Night Photography and Moon Cycles

Echo Mountain with stars

There is no bad time for taking pictures of the night sky, but astrophotography during each moon cycle is a different experience. 

New Moon

About 4 days before and after a new moon are the prime days to capture the milky way with the least amount of light pollution. You can see the crispness in the core and the foreground is dark. This is the ideal time to catch the blackest nights and the most amount of stars.

Milky Way Reflection
New Moon. 25 seconds, f/1.4. ISO 1600.
Milky Way
New Moon. 25 seconds, f/1.4. ISO 1600.

First Quarter, Last Quarter

During these times of the moon cycle, capturing the stars and the milky way are still possible; however, the foreground will appear almost as day. This is ok because you can darken in post processing, but it is hard to add light where there was none before. Always better to over expose than under. In most of my photos I prefer a little light to see the foreground but it’s a matter of preference. You will need to adjust your shutter speed, ISO, and aperture to get the right balance. Shutter speed will go down, ISO down, aperture up- and you will need to take a few shots to determine what the sweet spot is. Where you are facing in the sky will matter too if you are including the moon in the shot or not. The moon will also appear as full even if it’s only a crescent. If you are wanting crescent moon pictures, it is best to shoot in auto and use a lens that allows you to zoom in really far.

Angel wings clouds
First Quarter Moon. 13 seconds, f/2.8, ISO 800.
Echo Mountain with stars
Last Quarter Moon. 8 seconds, f/4.2, ISO 1600.

 

Full Moon

For about 5 days before and after a full moon there will be the most light pollution. This will make your skies appear more grey or even orange but you will still capture stars and a diluted version of the milky way. Again, this can be touched up in post processing to take away the brightness of the sky and foreground if so desired. Shots including the moon do best in the automatic setting if you are looking for detail in the moon.

Lunar Rainbow
Full Moon. 6 seconds, f/16, ISO 1600.
Full Moon Reflection
Full Moon. 4 seconds, f/4, ISO 1600.

Seasons

The Milky Way is visible the entire year however the core is only visible for a few months. The best time to see the Milky Way in North America is between April and October. This is when the core is visible- our galactic center. The winter months provide other gems though like the constellation Orion which is only visible in the winter sky. The winter also provides snow which really adds contrast to pictures making them pop. Meteor showers are also more prevalent in the winter months.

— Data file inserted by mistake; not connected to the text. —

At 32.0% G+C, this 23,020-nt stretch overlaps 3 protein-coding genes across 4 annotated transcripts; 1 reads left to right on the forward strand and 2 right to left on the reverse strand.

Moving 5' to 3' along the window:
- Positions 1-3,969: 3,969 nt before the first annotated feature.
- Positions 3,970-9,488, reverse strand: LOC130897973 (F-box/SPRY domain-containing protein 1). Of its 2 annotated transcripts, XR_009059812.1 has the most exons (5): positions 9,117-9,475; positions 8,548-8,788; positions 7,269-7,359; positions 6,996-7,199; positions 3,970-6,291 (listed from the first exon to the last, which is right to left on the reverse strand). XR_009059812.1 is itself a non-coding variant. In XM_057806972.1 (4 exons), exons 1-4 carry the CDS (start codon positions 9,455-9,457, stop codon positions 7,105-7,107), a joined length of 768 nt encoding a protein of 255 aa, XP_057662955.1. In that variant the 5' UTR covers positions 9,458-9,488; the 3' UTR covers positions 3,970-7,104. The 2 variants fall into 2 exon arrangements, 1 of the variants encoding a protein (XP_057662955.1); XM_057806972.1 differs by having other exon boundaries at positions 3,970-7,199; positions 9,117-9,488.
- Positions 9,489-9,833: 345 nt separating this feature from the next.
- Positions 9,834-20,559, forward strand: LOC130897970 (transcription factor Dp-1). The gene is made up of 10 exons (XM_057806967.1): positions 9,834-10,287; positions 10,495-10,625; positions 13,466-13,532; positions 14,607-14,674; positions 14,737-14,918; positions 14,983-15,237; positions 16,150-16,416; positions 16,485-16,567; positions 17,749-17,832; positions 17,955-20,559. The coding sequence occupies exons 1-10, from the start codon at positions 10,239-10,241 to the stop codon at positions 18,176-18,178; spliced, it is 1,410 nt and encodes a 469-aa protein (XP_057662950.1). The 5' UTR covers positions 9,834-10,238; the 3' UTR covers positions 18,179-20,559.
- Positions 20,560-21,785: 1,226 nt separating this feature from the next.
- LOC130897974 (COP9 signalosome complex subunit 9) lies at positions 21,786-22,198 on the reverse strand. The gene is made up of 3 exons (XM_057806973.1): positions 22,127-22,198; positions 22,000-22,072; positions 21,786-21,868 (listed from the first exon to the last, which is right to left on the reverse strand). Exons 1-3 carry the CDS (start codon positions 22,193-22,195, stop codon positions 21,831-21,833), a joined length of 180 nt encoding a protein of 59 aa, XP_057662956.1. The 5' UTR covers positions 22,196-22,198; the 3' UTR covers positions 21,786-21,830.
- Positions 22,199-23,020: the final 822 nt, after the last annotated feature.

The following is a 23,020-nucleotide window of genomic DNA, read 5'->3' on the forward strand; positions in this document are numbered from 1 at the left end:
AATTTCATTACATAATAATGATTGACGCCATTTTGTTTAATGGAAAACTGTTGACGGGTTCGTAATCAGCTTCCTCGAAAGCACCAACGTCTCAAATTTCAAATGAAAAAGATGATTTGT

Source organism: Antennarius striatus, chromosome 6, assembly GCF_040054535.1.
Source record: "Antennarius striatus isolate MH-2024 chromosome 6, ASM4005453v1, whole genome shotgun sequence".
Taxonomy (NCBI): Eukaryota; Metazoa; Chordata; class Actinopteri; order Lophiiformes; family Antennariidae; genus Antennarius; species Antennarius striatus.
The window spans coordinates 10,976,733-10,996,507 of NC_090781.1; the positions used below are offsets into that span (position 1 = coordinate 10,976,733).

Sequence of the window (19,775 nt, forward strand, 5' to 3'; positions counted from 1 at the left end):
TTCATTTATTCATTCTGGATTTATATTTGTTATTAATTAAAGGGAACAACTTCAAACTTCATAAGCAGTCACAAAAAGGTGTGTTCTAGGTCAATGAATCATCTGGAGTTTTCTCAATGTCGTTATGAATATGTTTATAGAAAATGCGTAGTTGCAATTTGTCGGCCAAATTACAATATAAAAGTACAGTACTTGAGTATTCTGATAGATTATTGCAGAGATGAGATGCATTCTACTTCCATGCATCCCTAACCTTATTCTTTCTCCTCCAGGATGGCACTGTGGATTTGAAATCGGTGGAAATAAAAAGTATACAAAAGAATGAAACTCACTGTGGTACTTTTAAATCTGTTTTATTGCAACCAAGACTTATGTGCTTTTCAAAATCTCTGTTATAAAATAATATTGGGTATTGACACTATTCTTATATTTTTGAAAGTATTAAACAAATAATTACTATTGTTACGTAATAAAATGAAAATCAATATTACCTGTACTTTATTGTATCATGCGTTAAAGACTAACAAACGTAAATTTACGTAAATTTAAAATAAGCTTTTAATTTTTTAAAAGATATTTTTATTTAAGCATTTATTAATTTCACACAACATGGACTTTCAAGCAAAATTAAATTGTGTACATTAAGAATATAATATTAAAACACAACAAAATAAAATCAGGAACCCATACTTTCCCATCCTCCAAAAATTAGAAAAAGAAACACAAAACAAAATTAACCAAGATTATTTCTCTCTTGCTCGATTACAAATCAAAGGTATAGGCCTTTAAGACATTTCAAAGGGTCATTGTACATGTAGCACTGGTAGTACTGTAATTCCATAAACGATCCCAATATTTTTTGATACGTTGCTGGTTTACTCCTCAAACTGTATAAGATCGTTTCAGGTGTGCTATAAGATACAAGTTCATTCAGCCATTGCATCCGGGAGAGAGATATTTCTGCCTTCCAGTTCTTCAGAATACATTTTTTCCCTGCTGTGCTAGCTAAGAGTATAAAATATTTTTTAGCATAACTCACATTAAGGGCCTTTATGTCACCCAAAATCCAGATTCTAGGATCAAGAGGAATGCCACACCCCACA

Time of Day

Check the moon cycle for when you are wanting to go out to shoot because the moon rises and sets at different times throughout the year. Sometimes you can get a few hours of complete darkness during a full moon if it rises early or late enough.

Clouds

The weather can certainly interfere with astrophotography. I don’t attempt to shoot stars on cloudy or mostly cloudy evenings, but I will go shoot on evenings forecasted to be partly cloudy. Sometimes clouds in an image can really add a whole different look making the stars look mysteriously hidden as they peek through the holes. It’s really a matter of preference. Storms can also be incredibly interesting to photograph but that’s a different blog.

Clouds with Stars
Clouded Sky. 10 seconds, f/1.6, ISO 1600.

Definitely don’t let the phase of the moon discourage you from booking an astrophotography experience during the dates that work for you. If you’d rather just experience the night skies in the Rockies, consider a stargazing photo shoot or a stargazing tour. 

Night Photography and Moon Cycle FAQ

About 4 days before and after a new moon are the prime days to capture the milky way with the least amount of light pollution. You can see the crispness in the core and the foreground is dark. This is the ideal time to catch the blackest nights and the most amount of stars.

The Milky Way is visible the entire year however the core is only visible for a few months. The best time to see the Milky Way in North America is between April and October. This is when the core is visible- our galactic center. The winter months provide other gems though like the constellation Orion which is only visible in the winter sky. The winter also provides snow which really adds contrast to pictures making them pop. Meteor showers are also more prevalent in the winter months.

For about 5 days before and after a full moon there will be the most light pollution. This will make your skies appear more grey or even orange but you will still capture stars and a diluted version of the milky way. Again, this can be touched up in post processing to take away the brightness of the sky and foreground if so desired. Shots including the moon do best in the automatic setting if you are looking for detail in the moon.

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